4

If a gcc-compiled program is calling dlopen, it has to be compiled with the -ldl option enabled. This means that such a program relies at run time on the library libdl.so. In fact by doing ldd on it we see the line:

libdl.so.2 => /lib/x86_64-linux-gnu/libdl.so.2

libc.so in turn uses dlopen (e.g., to deal with libnss.so), but doing ldd on libldl.so doesn't appear:

/lib64/ld-linux-x86-64.so.2 (0x00007f5a488e4000)
linux-vdso.so.1 =>  (0x00007fff7bdfe000)

Why this difference?

8

libdl is only exposing the private dl functions that already exist in libc as well as some wrappers to make the use of the libraries a bit easier. You can see some of this behaviour by looking at the symbol table of libdl.

If you use readelf on libdl, limiting to PRIVATE symbols:

readelf -s /usr/lib/x86_64-linux-gnu/libdl.so | grep PRIVATE
    13: 0000000000000000     0 OBJECT  GLOBAL DEFAULT  UND _rtld_global_ro@GLIBC_PRIVATE (7)
    14: 0000000000000000     0 FUNC    GLOBAL DEFAULT  UND _dl_vsym@GLIBC_PRIVATE (8)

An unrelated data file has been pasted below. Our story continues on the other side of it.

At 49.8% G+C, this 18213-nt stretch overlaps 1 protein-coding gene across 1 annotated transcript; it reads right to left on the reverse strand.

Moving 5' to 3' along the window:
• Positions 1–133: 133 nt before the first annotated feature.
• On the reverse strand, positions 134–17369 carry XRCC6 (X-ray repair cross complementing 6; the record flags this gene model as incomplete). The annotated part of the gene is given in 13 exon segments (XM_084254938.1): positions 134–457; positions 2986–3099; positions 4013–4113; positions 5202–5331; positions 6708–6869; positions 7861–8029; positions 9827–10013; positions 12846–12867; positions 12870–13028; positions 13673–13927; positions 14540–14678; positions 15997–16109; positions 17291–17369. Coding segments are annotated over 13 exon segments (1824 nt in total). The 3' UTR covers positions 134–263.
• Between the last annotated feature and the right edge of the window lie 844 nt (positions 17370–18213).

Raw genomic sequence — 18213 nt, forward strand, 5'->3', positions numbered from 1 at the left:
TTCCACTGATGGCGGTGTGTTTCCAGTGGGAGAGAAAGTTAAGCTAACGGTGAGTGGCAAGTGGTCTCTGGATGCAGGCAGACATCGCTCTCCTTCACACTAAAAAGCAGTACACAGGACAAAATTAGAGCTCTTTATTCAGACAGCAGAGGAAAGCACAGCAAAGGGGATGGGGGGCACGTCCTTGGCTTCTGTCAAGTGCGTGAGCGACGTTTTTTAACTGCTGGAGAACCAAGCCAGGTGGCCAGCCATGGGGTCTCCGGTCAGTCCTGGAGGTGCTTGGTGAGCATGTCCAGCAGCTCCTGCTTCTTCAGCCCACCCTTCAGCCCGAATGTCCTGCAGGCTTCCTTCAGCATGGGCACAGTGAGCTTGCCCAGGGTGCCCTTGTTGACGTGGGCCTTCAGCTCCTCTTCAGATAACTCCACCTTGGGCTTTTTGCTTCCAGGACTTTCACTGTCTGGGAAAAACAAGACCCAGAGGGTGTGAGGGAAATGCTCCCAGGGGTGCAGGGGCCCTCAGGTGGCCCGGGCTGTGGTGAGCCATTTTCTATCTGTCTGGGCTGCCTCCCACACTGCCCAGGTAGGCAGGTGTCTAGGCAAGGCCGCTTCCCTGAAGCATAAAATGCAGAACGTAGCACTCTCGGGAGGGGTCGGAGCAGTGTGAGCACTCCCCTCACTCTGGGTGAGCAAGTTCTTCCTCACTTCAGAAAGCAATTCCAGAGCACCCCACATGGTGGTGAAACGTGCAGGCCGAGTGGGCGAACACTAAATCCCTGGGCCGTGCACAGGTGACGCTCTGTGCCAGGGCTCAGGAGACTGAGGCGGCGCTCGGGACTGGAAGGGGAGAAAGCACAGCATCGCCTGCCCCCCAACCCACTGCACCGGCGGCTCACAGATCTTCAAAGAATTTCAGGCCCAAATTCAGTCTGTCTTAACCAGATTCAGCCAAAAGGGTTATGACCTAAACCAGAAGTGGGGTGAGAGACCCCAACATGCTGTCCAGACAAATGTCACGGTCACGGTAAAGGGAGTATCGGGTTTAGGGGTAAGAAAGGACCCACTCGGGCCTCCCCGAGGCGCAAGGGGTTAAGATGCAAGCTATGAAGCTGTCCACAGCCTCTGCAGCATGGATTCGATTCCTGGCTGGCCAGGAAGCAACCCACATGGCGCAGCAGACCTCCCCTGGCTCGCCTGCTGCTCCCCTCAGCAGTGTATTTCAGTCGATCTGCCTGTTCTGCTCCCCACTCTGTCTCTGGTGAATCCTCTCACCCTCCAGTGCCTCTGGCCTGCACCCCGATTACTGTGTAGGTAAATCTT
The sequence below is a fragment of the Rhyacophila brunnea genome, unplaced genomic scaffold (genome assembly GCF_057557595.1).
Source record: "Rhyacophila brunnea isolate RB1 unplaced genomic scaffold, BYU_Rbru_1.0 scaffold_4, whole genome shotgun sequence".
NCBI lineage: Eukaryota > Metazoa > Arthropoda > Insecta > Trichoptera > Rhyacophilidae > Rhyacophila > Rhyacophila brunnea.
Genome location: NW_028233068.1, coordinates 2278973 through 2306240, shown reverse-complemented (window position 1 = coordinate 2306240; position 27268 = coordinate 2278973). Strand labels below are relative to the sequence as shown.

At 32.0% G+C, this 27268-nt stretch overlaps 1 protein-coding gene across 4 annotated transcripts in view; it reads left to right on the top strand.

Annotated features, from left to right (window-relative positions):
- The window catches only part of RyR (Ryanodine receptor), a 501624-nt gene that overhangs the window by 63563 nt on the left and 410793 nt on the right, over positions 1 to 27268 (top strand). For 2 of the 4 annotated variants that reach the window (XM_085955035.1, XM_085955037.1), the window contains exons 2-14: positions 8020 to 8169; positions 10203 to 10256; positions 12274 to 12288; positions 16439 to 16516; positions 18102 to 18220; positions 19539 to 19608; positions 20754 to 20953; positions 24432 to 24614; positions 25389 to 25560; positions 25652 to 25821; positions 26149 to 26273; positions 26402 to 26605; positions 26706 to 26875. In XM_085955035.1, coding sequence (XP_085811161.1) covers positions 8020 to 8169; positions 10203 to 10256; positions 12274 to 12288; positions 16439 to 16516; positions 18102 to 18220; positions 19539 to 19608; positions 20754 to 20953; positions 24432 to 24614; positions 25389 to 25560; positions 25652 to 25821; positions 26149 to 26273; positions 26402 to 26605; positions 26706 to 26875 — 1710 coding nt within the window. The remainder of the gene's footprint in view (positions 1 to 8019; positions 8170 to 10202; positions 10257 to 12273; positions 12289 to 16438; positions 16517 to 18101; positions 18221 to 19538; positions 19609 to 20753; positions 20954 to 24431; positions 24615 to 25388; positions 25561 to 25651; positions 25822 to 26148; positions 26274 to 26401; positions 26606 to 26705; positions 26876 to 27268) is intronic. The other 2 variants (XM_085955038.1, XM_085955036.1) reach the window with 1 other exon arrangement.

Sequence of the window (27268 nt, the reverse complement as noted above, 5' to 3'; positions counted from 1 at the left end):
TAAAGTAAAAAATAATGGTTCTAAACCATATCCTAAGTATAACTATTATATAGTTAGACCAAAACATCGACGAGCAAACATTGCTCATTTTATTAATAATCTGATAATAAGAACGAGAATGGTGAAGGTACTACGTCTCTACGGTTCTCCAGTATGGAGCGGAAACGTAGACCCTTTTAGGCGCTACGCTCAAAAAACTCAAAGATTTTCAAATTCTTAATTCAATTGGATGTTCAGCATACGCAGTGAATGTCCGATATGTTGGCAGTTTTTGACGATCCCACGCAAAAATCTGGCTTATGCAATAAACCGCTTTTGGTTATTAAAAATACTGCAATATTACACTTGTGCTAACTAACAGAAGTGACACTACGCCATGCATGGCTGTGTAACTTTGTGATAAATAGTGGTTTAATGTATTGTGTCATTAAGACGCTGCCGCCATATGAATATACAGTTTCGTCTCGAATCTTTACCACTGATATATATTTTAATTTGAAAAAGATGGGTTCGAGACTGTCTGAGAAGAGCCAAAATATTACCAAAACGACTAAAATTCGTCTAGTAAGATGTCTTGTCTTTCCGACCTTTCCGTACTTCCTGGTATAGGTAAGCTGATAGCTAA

16: 0000000000000000     0 FUNC    GLOBAL DEFAULT  UND _dl_addr@GLIBC_PRIVATE (8)
    18: 0000000000000000     0 FUNC    GLOBAL DEFAULT  UND _dl_sym@GLIBC_PRIVATE (8)
    20: 0000000000000000     0 FUNC    GLOBAL DEFAULT  UND _dl_rtld_di_serinfo@GLIBC_PRIVATE (7)
    25: 0000000000000000     0 OBJECT  GLOBAL DEFAULT  UND _rtld_global@GLIBC_PRIVATE (7)
    34: 00000000002030c0     8 OBJECT  GLOBAL DEFAULT   27 _dlfcn_hook@@GLIBC_PRIVATE
    39: 0000000000000000     0 OBJECT  GLOBAL DEFAULT  ABS GLIBC_PRIVATE

You see all the entries that are UND, listing from GLIBC_PRIVATE? those are all referencing the implementations within libc.

The defined API of libc itself is not declared as implementing the dl functions as an exposed API, however in glibc libdl is tightly bound to libc, and it exposes the known API. glibc can use the private routines within itself to accomplish the run-time opening and using of the relevant .so files for nss routines in this case.

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